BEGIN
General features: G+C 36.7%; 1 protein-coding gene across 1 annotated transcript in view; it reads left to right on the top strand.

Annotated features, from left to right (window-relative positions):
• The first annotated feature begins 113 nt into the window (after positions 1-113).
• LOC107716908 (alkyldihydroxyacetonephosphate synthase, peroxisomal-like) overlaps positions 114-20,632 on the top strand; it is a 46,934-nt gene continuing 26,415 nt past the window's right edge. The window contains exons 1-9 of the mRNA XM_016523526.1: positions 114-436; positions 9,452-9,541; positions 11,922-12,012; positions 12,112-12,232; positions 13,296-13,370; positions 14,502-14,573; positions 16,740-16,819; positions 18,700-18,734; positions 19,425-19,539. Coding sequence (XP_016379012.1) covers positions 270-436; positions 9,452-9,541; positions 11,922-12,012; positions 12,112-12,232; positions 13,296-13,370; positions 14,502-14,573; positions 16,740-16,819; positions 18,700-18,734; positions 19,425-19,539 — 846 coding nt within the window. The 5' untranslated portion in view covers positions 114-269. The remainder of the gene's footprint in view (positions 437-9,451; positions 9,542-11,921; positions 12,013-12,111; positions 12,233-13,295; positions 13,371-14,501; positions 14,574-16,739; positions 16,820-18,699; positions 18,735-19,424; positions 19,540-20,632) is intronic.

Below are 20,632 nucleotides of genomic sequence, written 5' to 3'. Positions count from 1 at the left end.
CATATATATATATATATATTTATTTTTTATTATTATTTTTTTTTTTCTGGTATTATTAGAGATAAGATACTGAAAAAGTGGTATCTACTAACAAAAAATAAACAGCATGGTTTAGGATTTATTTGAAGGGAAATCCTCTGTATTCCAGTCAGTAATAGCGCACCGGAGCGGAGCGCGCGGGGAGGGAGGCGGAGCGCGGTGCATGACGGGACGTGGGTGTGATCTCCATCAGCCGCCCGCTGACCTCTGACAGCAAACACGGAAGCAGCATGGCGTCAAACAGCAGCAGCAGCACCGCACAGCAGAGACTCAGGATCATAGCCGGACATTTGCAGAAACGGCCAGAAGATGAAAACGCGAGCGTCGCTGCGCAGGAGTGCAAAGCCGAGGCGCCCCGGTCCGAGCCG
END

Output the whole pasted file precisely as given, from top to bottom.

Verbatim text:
General features: G+C 36.7%; 1 protein-coding gene across 1 annotated transcript in view; it reads left to right on the top strand.

Annotated features, from left to right (window-relative positions):
• The first annotated feature begins 113 nt into the window (after positions 1-113).
• LOC107716908 (alkyldihydroxyacetonephosphate synthase, peroxisomal-like) overlaps positions 114-20,632 on the top strand; it is a 46,934-nt gene continuing 26,415 nt past the window's right edge. The window contains exons 1-9 of the mRNA XM_016523526.1: positions 114-436; positions 9,452-9,541; positions 11,922-12,012; positions 12,112-12,232; positions 13,296-13,370; positions 14,502-14,573; positions 16,740-16,819; positions 18,700-18,734; positions 19,425-19,539. Coding sequence (XP_016379012.1) covers positions 270-436; positions 9,452-9,541; positions 11,922-12,012; positions 12,112-12,232; positions 13,296-13,370; positions 14,502-14,573; positions 16,740-16,819; positions 18,700-18,734; positions 19,425-19,539 — 846 coding nt within the window. The 5' untranslated portion in view covers positions 114-269. The remainder of the gene's footprint in view (positions 437-9,451; positions 9,542-11,921; positions 12,013-12,111; positions 12,233-13,295; positions 13,371-14,501; positions 14,574-16,739; positions 16,820-18,699; positions 18,735-19,424; positions 19,540-20,632) is intronic.

Below are 20,632 nucleotides of genomic sequence, written 5' to 3'. Positions count from 1 at the left end.
CATATATATATATATATATTTATTTTTTATTATTATTTTTTTTTTTCTGGTATTATTAGAGATAAGATACTGAAAAAGTGGTATCTACTAACAAAAAATAAACAGCATGGTTTAGGATTTATTTGAAGGGAAATCCTCTGTATTCCAGTCAGTAATAGCGCACCGGAGCGGAGCGCGCGGGGAGGGAGGCGGAGCGCGGTGCATGACGGGACGTGGGTGTGATCTCCATCAGCCGCCCGCTGACCTCTGACAGCAAACACGGAAGCAGCATGGCGTCAAACAGCAGCAGCAGCACCGCACAGCAGAGACTCAGGATCATAGCCGGACATTTGCAGAAACGGCCAGAAGATGAAAACGCGAGCGTCGCTGCGCAGGAGTGCAAAGCCGAGGCGCCCCGGTCCGAGCCG